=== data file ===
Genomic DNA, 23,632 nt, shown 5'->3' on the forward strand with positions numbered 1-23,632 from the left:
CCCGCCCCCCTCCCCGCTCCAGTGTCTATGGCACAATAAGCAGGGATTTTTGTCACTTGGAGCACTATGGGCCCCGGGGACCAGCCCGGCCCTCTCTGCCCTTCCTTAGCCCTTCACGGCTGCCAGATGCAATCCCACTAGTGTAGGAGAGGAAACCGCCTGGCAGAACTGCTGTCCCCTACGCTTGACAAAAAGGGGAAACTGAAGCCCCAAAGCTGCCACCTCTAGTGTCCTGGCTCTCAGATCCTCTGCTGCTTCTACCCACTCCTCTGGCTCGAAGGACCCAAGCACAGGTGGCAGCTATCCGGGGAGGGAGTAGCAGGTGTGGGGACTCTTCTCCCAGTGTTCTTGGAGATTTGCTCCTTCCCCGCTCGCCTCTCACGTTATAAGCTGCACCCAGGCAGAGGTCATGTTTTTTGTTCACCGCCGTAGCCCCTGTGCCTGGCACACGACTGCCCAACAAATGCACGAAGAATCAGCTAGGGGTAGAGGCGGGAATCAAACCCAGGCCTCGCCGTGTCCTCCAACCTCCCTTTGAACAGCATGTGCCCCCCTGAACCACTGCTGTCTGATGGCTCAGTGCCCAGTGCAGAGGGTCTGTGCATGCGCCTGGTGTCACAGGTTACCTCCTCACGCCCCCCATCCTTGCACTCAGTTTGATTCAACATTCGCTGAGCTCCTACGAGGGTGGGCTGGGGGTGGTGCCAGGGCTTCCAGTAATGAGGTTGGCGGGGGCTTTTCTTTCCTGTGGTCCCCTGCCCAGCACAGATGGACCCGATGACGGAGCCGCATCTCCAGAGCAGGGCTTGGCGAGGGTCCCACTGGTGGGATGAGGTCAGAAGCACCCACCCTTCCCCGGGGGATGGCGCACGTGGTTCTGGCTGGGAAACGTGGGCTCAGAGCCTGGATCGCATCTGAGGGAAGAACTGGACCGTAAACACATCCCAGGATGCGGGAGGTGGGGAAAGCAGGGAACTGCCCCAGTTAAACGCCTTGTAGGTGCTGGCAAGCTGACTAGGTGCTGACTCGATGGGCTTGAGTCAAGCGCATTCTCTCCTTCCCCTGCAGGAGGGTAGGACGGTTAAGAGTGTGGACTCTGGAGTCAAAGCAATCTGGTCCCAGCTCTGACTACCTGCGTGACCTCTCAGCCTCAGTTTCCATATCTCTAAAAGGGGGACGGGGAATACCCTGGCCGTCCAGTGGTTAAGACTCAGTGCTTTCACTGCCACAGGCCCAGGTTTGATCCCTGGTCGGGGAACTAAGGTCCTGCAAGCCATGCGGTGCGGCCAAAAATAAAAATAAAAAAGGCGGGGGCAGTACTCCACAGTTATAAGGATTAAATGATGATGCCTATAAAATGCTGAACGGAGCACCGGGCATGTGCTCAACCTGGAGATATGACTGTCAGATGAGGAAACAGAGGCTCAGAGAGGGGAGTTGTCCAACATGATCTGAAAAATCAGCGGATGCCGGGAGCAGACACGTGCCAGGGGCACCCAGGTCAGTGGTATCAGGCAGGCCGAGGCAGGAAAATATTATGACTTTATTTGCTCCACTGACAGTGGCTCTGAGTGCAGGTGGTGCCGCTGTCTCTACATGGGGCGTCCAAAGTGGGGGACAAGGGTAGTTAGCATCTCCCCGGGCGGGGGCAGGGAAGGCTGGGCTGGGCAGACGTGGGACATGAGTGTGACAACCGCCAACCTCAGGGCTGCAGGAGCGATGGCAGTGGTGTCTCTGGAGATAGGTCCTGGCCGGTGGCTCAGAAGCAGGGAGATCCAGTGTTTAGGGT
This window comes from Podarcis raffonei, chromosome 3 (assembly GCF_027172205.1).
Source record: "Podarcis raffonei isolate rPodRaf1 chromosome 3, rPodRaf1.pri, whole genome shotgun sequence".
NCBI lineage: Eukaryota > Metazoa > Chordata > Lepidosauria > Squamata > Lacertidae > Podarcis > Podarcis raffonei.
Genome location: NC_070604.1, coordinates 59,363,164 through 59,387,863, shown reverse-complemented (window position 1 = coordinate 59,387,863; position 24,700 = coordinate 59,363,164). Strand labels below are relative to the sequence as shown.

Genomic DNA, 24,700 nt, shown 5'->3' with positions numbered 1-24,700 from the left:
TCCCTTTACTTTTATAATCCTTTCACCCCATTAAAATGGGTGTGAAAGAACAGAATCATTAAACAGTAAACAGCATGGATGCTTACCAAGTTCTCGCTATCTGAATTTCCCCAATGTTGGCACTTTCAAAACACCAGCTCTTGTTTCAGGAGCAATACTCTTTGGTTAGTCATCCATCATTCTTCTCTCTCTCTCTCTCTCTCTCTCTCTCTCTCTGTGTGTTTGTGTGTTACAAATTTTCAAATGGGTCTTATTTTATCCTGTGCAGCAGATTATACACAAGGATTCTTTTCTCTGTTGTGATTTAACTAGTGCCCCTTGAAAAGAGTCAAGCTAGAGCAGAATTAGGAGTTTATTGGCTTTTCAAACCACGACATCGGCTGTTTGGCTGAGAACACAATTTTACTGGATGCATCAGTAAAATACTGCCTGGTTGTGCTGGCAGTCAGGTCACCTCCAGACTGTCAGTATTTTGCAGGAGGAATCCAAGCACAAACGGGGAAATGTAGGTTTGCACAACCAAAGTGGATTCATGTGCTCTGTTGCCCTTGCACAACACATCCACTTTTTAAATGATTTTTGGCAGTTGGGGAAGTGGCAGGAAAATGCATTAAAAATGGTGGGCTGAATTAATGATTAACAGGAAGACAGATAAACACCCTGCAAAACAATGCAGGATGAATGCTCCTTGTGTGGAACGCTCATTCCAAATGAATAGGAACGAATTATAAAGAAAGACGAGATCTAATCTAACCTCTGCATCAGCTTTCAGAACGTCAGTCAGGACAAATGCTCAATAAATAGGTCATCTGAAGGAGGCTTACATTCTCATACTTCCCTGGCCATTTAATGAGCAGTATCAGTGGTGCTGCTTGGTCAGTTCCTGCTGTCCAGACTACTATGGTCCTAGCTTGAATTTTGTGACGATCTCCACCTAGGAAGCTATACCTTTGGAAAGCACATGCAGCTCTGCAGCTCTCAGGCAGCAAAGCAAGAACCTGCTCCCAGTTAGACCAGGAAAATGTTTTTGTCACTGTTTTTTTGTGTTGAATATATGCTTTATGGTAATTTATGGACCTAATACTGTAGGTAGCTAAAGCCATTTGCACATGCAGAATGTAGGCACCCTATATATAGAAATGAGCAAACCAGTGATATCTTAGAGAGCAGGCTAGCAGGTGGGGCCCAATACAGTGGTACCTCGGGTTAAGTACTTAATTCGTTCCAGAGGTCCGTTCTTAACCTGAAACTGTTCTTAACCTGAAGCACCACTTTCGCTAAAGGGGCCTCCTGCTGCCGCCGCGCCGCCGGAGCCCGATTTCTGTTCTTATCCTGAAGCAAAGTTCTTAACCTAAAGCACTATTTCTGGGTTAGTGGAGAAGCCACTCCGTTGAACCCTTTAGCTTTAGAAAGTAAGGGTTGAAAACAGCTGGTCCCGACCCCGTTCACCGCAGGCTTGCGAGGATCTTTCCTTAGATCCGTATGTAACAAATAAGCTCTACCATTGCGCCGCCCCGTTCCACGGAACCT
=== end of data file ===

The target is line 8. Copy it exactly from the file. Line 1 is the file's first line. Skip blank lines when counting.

TCCCTTTACTTTTATAATCCTTTCACCCCATTAAAATGGGTGTGAAAGAACAGAATCATTAAACAGTAAACAGCATGGATGCTTACCAAGTTCTCGCTATCTGAATTTCCCCAATGTTGGCACTTTCAAAACACCAGCTCTTGTTTCAGGAGCAATACTCTTTGGTTAGTCATCCATCATTCTTCTCTCTCTCTCTCTCTCTCTCTCTCTCTCTCTGTGTGTTTGTGTGTTACAAATTTTCAAATGGGTCTTATTTTATCCTGTGCAGCAGATTATACACAAGGATTCTTTTCTCTGTTGTGATTTAACTAGTGCCCCTTGAAAAGAGTCAAGCTAGAGCAGAATTAGGAGTTTATTGGCTTTTCAAACCACGACATCGGCTGTTTGGCTGAGAACACAATTTTACTGGATGCATCAGTAAAATACTGCCTGGTTGTGCTGGCAGTCAGGTCACCTCCAGACTGTCAGTATTTTGCAGGAGGAATCCAAGCACAAACGGGGAAATGTAGGTTTGCACAACCAAAGTGGATTCATGTGCTCTGTTGCCCTTGCACAACACATCCACTTTTTAAATGATTTTTGGCAGTTGGGGAAGTGGCAGGAAAATGCATTAAAAATGGTGGGCTGAATTAATGATTAACAGGAAGACAGATAAACACCCTGCAAAACAATGCAGGATGAATGCTCCTTGTGTGGAACGCTCATTCCAAATGAATAGGAACGAATTATAAAGAAAGACGAGATCTAATCTAACCTCTGCATCAGCTTTCAGAACGTCAGTCAGGACAAATGCTCAATAAATAGGTCATCTGAAGGAGGCTTACATTCTCATACTTCCCTGGCCATTTAATGAGCAGTATCAGTGGTGCTGCTTGGTCAGTTCCTGCTGTCCAGACTACTATGGTCCTAGCTTGAATTTTGTGACGATCTCCACCTAGGAAGCTATACCTTTGGAAAGCACATGCAGCTCTGCAGCTCTCAGGCAGCAAAGCAAGAACCTGCTCCCAGTTAGACCAGGAAAATGTTTTTGTCACTGTTTTTTTGTGTTGAATATATGCTTTATGGTAATTTATGGACCTAATACTGTAGGTAGCTAAAGCCATTTGCACATGCAGAATGTAGGCACCCTATATATAGAAATGAGCAAACCAGTGATATCTTAGAGAGCAGGCTAGCAGGTGGGGCCCAATACAGTGGTACCTCGGGTTAAGTACTTAATTCGTTCCAGAGGTCCGTTCTTAACCTGAAACTGTTCTTAACCTGAAGCACCACTTTCGCTAAAGGGGCCTCCTGCTGCCGCCGCGCCGCCGGAGCCCGATTTCTGTTCTTATCCTGAAGCAAAGTTCTTAACCTAAAGCACTATTTCTGGGTTAGTGGAGAAGCCACTCCGTTGAACCCTTTAGCTTTAGAAAGTAAGGGTTGAAAACAGCTGGTCCCGACCCCGTTCACCGCAGGCTTGCGAGGATCTTTCCTTAGATCCGTATGTAACAAATAAGCTCTACCATTGCGCCGCCCCGTTCCACGGAACCT